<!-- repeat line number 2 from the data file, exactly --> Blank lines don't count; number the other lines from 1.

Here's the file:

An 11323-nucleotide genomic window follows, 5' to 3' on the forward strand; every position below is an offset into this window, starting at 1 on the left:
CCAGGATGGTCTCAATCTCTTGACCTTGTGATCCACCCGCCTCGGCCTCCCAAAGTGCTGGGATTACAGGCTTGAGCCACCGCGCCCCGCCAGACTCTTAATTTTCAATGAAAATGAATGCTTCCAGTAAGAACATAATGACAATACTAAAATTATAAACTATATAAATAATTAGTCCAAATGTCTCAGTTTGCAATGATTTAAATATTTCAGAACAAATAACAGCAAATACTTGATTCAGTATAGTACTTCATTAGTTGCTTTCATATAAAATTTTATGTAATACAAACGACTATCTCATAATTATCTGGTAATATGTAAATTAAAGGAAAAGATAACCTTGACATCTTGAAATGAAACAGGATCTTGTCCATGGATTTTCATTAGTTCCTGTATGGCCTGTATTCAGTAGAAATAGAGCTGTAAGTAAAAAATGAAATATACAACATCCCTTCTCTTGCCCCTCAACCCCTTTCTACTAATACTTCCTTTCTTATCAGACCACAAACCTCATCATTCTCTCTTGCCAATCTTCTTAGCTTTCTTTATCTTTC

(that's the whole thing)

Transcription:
CCAGGATGGTCTCAATCTCTTGACCTTGTGATCCACCCGCCTCGGCCTCCCAAAGTGCTGGGATTACAGGCTTGAGCCACCGCGCCCCGCCAGACTCTTAATTTTCAATGAAAATGAATGCTTCCAGTAAGAACATAATGACAATACTAAAATTATAAACTATATAAATAATTAGTCCAAATGTCTCAGTTTGCAATGATTTAAATATTTCAGAACAAATAACAGCAAATACTTGATTCAGTATAGTACTTCATTAGTTGCTTTCATATAAAATTTTATGTAATACAAACGACTATCTCATAATTATCTGGTAATATGTAAATTAAAGGAAAAGATAACCTTGACATCTTGAAATGAAACAGGATCTTGTCCATGGATTTTCATTAGTTCCTGTATGGCCTGTATTCAGTAGAAATAGAGCTGTAAGTAAAAAATGAAATATACAACATCCCTTCTCTTGCCCCTCAACCCCTTTCTACTAATACTTCCTTTCTTATCAGACCACAAACCTCATCATTCTCTCTTGCCAATCTTCTTAGCTTTCTTTATCTTTC